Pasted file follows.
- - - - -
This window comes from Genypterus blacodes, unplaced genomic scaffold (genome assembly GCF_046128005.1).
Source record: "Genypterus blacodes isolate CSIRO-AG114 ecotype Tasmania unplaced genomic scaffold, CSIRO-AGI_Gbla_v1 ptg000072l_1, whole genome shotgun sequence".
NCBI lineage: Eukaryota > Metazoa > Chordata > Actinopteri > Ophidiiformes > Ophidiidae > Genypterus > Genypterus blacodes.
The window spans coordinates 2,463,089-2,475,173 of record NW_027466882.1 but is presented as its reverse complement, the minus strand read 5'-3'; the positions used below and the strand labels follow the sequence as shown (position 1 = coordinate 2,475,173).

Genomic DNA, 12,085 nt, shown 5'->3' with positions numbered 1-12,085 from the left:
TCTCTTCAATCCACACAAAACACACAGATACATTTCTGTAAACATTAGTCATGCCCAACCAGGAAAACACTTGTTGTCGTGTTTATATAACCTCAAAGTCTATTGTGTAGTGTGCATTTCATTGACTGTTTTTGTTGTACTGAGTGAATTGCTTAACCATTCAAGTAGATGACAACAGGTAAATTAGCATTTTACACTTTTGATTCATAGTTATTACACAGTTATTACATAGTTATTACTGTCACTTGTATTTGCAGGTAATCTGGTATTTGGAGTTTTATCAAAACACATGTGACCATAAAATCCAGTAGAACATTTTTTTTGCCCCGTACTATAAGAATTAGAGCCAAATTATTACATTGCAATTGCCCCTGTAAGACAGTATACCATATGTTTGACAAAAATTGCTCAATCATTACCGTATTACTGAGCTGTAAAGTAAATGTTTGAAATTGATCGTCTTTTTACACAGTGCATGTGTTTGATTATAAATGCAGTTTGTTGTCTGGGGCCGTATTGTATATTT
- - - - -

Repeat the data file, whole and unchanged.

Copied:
This window comes from Genypterus blacodes, unplaced genomic scaffold (genome assembly GCF_046128005.1).
Source record: "Genypterus blacodes isolate CSIRO-AG114 ecotype Tasmania unplaced genomic scaffold, CSIRO-AGI_Gbla_v1 ptg000072l_1, whole genome shotgun sequence".
NCBI lineage: Eukaryota > Metazoa > Chordata > Actinopteri > Ophidiiformes > Ophidiidae > Genypterus > Genypterus blacodes.
The window spans coordinates 2,463,089-2,475,173 of record NW_027466882.1 but is presented as its reverse complement, the minus strand read 5'-3'; the positions used below and the strand labels follow the sequence as shown (position 1 = coordinate 2,475,173).

Genomic DNA, 12,085 nt, shown 5'->3' with positions numbered 1-12,085 from the left:
TCTCTTCAATCCACACAAAACACACAGATACATTTCTGTAAACATTAGTCATGCCCAACCAGGAAAACACTTGTTGTCGTGTTTATATAACCTCAAAGTCTATTGTGTAGTGTGCATTTCATTGACTGTTTTTGTTGTACTGAGTGAATTGCTTAACCATTCAAGTAGATGACAACAGGTAAATTAGCATTTTACACTTTTGATTCATAGTTATTACACAGTTATTACATAGTTATTACTGTCACTTGTATTTGCAGGTAATCTGGTATTTGGAGTTTTATCAAAACACATGTGACCATAAAATCCAGTAGAACATTTTTTTTGCCCCGTACTATAAGAATTAGAGCCAAATTATTACATTGCAATTGCCCCTGTAAGACAGTATACCATATGTTTGACAAAAATTGCTCAATCATTACCGTATTACTGAGCTGTAAAGTAAATGTTTGAAATTGATCGTCTTTTTACACAGTGCATGTGTTTGATTATAAATGCAGTTTGTTGTCTGGGGCCGTATTGTATATTT